With economists expecting the Federal Reserve to announce another rate hike decision on Wednesday, the CEO of one of America’s most beloved restaurant chains expressed concern that the middle-class will feel the brunt of the impact on "Cavuto: Coast to Coast."
"Our consumer is ultimately the one that's going to be taxed the most," TGI Fridays CEO Ray Blanchette told Fox Business’ Neil Cavuto on Tuesday. "We serve middle America in the United States. We try and serve emerging middle classes around the globe. So inflation is a threat to us… and we’re concerned about the rate hikes."
As the Fed’s two-day meeting kicks off, strategists with Goldman Sachs are predicting the agency is unlikely to pivot and cut its benchmark interest rate until 2024 at the soonest as it tries to crush the hottest inflation in four decades.
Goldman Sachs also noted that the Fed will deliver a third consecutive 75-basis-point interest rate increase back-to-back this week, then half-percentage point increases in November and December, followed by one quarter-percentage point hike in 2023 and one rate cut in 2024.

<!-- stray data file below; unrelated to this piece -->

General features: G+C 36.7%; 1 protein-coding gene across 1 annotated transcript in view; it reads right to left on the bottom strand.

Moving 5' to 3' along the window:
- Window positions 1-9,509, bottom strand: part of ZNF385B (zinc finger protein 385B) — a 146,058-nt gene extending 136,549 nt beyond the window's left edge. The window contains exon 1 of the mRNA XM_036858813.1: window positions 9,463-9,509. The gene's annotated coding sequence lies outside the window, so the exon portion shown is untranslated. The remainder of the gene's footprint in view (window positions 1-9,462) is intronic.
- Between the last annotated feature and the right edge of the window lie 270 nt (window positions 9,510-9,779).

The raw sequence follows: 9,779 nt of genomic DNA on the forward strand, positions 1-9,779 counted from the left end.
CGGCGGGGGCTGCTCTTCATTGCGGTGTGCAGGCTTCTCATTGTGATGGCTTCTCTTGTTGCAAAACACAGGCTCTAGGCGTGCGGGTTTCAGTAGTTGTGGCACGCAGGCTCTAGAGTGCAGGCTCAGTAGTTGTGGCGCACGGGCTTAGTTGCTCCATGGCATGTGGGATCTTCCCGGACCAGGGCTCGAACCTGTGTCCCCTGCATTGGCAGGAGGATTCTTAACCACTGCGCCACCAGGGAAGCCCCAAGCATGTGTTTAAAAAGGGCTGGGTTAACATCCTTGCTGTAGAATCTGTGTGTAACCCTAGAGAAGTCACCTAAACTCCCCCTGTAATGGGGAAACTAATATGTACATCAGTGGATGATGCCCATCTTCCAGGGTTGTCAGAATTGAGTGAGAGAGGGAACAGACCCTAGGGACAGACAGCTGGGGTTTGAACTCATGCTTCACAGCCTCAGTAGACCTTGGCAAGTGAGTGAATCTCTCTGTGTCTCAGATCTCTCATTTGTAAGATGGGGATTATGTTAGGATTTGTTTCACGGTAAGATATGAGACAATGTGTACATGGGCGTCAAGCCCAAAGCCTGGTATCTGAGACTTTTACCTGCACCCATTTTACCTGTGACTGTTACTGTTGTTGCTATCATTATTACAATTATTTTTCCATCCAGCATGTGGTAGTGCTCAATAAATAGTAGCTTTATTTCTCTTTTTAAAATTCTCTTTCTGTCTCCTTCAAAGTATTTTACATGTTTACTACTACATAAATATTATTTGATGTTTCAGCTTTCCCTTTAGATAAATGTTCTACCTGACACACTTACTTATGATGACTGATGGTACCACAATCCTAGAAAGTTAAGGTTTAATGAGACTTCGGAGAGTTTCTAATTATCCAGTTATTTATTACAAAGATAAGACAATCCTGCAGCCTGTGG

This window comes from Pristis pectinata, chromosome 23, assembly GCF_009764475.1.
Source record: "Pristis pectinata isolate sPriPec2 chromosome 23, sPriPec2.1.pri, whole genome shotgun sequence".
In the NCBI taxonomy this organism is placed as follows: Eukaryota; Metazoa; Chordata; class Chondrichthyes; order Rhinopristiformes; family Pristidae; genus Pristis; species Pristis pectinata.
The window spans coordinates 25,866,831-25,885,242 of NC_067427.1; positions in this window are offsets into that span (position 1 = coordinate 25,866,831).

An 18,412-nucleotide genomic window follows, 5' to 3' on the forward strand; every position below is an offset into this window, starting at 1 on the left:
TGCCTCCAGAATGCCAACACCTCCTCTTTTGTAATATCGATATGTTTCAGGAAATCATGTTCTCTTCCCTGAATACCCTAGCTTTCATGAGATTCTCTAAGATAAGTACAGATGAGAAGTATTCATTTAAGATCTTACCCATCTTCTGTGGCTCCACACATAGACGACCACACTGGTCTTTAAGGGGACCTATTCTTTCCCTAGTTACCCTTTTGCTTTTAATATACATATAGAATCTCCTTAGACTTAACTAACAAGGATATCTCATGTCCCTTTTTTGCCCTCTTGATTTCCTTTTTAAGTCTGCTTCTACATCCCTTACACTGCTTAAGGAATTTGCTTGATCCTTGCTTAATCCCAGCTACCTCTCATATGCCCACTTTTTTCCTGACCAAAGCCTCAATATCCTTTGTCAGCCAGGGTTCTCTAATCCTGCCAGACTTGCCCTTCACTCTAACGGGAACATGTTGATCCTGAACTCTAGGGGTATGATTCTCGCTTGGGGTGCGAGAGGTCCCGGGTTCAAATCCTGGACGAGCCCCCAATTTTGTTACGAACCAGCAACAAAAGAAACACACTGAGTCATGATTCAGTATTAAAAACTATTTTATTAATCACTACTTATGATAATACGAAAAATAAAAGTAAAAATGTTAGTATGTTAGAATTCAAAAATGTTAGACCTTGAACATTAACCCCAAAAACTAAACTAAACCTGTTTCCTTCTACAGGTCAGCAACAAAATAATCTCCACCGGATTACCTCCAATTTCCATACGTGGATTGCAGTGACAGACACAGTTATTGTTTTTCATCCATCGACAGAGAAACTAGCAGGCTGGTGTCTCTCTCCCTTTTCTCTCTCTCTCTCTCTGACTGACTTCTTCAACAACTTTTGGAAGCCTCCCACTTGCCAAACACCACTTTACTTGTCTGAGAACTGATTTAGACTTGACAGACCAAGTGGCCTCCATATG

Though some market analysts expect 40-year high inflation to stick around for the next two to three years, Blanchette said the company pays "close attention" to what’s happening, and hopes a "robust recovery" could cool inflation "at some point very soon."
Amid rising food and commodity prices, and suffering some near-term margin compression, TGI Fridays has refrained from passing on menu price increases "dollar for dollar" to customers, according to its CEO.
"In restaurants, generally speaking, in inflationary economies, we pass through some, and then as it goes back to sort of historical norms, we generally keep the price," Blanchette explained. "That's what narrows the chasm between grocery stores and restaurants in times like this."
Blanchette also discussed an aggressive expansion of TGI Fridays restaurants in Asia and Southeast Asian markets, citing that the area once buffeted by COVID-19 lockdowns is starting to reopen and perform "extremely well."
"When people in Asia come to us, they come to us for Western food. They come to us to look for Americana," the CEO said. "If they're looking for a noodle bowl or rice bowl, there's better options out there, and we don't try and compete for the local cuisine. We kind of stick to our guns and bring Americana to the world."
FOX Business’ Megan Henney contributed to this report.